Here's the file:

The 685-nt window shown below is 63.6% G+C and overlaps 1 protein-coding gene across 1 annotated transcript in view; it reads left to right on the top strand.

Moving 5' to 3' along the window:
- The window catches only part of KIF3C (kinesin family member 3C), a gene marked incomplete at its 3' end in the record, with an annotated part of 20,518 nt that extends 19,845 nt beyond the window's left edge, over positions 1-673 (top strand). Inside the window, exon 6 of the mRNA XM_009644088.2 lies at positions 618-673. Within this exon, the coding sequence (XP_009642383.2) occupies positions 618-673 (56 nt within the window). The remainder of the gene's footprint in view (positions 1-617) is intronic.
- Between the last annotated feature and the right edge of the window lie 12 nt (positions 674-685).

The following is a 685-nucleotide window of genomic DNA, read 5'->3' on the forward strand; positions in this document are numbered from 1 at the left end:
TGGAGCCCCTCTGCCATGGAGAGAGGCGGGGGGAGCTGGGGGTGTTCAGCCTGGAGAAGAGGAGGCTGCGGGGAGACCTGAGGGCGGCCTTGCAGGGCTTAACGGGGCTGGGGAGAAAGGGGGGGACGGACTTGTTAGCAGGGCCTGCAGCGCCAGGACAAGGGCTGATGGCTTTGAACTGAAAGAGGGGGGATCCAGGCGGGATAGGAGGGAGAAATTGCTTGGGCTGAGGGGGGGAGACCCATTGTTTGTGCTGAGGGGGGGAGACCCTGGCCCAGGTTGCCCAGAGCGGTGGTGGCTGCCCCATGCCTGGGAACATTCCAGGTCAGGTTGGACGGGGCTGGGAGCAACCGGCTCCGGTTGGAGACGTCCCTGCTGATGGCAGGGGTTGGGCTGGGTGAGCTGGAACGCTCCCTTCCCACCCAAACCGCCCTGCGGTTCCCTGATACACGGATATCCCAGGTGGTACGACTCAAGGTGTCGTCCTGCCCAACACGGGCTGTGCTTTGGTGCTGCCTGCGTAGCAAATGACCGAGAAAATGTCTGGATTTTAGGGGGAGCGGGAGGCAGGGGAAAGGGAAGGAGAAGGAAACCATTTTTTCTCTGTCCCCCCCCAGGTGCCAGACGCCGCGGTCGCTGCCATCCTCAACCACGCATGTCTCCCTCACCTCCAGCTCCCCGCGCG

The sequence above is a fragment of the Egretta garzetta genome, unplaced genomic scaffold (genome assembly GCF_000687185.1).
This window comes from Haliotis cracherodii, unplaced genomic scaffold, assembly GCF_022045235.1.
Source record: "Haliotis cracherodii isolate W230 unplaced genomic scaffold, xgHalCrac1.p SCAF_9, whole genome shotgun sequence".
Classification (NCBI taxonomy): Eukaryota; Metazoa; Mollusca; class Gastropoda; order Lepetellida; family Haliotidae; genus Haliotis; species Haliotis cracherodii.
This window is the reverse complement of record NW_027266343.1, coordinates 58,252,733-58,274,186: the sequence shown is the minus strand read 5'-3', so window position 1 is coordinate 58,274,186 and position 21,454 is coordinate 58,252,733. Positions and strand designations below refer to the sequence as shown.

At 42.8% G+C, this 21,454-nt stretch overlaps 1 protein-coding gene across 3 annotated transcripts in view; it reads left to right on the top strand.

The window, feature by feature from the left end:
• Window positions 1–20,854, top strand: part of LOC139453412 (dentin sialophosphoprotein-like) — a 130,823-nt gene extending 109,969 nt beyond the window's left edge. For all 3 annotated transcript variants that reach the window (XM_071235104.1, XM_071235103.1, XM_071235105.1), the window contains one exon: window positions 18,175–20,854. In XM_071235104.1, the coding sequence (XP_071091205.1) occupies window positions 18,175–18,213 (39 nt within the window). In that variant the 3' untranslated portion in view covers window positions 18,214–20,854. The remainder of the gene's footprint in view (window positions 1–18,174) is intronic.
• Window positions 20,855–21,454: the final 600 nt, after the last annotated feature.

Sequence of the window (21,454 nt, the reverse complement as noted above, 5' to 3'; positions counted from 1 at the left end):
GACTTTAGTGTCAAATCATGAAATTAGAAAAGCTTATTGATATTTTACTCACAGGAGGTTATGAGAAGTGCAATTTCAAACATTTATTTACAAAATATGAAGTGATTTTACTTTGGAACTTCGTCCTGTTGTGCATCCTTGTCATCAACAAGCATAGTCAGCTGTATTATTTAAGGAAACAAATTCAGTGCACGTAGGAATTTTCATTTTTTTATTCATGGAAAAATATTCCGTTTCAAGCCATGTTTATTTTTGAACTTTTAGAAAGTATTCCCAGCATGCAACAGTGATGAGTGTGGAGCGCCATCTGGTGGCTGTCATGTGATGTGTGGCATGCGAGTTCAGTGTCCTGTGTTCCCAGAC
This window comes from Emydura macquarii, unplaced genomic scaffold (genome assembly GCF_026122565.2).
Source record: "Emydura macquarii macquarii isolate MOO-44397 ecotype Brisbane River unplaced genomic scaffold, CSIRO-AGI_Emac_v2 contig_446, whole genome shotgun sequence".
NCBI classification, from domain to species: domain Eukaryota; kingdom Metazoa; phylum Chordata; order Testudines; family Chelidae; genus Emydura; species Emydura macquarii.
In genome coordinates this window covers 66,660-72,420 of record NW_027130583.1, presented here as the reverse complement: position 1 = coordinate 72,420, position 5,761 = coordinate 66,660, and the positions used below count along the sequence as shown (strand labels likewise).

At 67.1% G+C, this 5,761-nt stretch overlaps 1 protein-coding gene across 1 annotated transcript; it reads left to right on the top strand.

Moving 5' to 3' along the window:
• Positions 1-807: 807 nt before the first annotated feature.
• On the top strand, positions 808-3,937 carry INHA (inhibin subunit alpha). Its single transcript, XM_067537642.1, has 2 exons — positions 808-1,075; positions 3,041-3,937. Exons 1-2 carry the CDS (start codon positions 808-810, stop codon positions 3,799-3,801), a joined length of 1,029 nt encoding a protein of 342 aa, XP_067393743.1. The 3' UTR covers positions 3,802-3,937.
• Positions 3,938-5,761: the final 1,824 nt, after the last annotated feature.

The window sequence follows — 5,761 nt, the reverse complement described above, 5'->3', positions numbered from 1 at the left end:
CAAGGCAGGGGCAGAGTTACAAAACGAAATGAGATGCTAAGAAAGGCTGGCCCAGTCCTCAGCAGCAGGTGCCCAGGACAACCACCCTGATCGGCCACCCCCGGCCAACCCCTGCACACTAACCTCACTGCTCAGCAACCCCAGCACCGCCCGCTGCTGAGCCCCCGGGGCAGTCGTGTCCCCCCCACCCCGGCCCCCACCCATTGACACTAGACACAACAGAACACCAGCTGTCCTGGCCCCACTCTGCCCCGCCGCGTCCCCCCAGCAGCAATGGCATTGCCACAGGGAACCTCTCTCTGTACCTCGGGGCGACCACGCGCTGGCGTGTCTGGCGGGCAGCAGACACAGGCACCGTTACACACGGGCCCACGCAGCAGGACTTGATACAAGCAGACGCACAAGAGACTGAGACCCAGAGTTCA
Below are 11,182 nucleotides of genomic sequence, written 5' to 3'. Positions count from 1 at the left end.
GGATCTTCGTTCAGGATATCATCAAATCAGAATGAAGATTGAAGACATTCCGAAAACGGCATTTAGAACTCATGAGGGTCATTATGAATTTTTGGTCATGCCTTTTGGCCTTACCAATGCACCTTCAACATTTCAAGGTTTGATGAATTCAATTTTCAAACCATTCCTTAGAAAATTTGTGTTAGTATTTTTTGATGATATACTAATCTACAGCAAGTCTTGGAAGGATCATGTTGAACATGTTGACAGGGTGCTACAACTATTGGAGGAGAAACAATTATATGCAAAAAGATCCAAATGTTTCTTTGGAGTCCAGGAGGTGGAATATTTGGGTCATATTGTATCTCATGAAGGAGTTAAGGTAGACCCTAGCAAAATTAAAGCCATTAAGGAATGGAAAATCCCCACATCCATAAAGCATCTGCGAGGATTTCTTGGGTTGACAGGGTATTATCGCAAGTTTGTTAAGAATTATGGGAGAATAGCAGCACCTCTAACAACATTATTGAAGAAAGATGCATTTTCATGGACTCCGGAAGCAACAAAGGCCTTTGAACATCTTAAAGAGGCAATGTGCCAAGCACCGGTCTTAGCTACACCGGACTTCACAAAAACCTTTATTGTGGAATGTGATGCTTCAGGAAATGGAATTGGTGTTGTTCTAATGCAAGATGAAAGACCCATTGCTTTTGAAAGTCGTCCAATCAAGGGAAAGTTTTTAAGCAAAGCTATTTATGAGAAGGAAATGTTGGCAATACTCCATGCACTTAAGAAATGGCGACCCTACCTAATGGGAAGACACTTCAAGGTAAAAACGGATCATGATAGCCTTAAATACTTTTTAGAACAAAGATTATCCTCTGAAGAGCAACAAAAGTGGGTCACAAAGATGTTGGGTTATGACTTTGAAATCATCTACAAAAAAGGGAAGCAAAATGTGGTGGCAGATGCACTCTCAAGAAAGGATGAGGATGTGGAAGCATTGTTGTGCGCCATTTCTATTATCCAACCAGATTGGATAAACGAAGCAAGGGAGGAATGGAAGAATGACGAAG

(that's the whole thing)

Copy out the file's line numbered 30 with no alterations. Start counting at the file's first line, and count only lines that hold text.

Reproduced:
GGATCTTCGTTCAGGATATCATCAAATCAGAATGAAGATTGAAGACATTCCGAAAACGGCATTTAGAACTCATGAGGGTCATTATGAATTTTTGGTCATGCCTTTTGGCCTTACCAATGCACCTTCAACATTTCAAGGTTTGATGAATTCAATTTTCAAACCATTCCTTAGAAAATTTGTGTTAGTATTTTTTGATGATATACTAATCTACAGCAAGTCTTGGAAGGATCATGTTGAACATGTTGACAGGGTGCTACAACTATTGGAGGAGAAACAATTATATGCAAAAAGATCCAAATGTTTCTTTGGAGTCCAGGAGGTGGAATATTTGGGTCATATTGTATCTCATGAAGGAGTTAAGGTAGACCCTAGCAAAATTAAAGCCATTAAGGAATGGAAAATCCCCACATCCATAAAGCATCTGCGAGGATTTCTTGGGTTGACAGGGTATTATCGCAAGTTTGTTAAGAATTATGGGAGAATAGCAGCACCTCTAACAACATTATTGAAGAAAGATGCATTTTCATGGACTCCGGAAGCAACAAAGGCCTTTGAACATCTTAAAGAGGCAATGTGCCAAGCACCGGTCTTAGCTACACCGGACTTCACAAAAACCTTTATTGTGGAATGTGATGCTTCAGGAAATGGAATTGGTGTTGTTCTAATGCAAGATGAAAGACCCATTGCTTTTGAAAGTCGTCCAATCAAGGGAAAGTTTTTAAGCAAAGCTATTTATGAGAAGGAAATGTTGGCAATACTCCATGCACTTAAGAAATGGCGACCCTACCTAATGGGAAGACACTTCAAGGTAAAAACGGATCATGATAGCCTTAAATACTTTTTAGAACAAAGATTATCCTCTGAAGAGCAACAAAAGTGGGTCACAAAGATGTTGGGTTATGACTTTGAAATCATCTACAAAAAAGGGAAGCAAAATGTGGTGGCAGATGCACTCTCAAGAAAGGATGAGGATGTGGAAGCATTGTTGTGCGCCATTTCTATTATCCAACCAGATTGGATAAACGAAGCAAGGGAGGAATGGAAGAATGACGAAG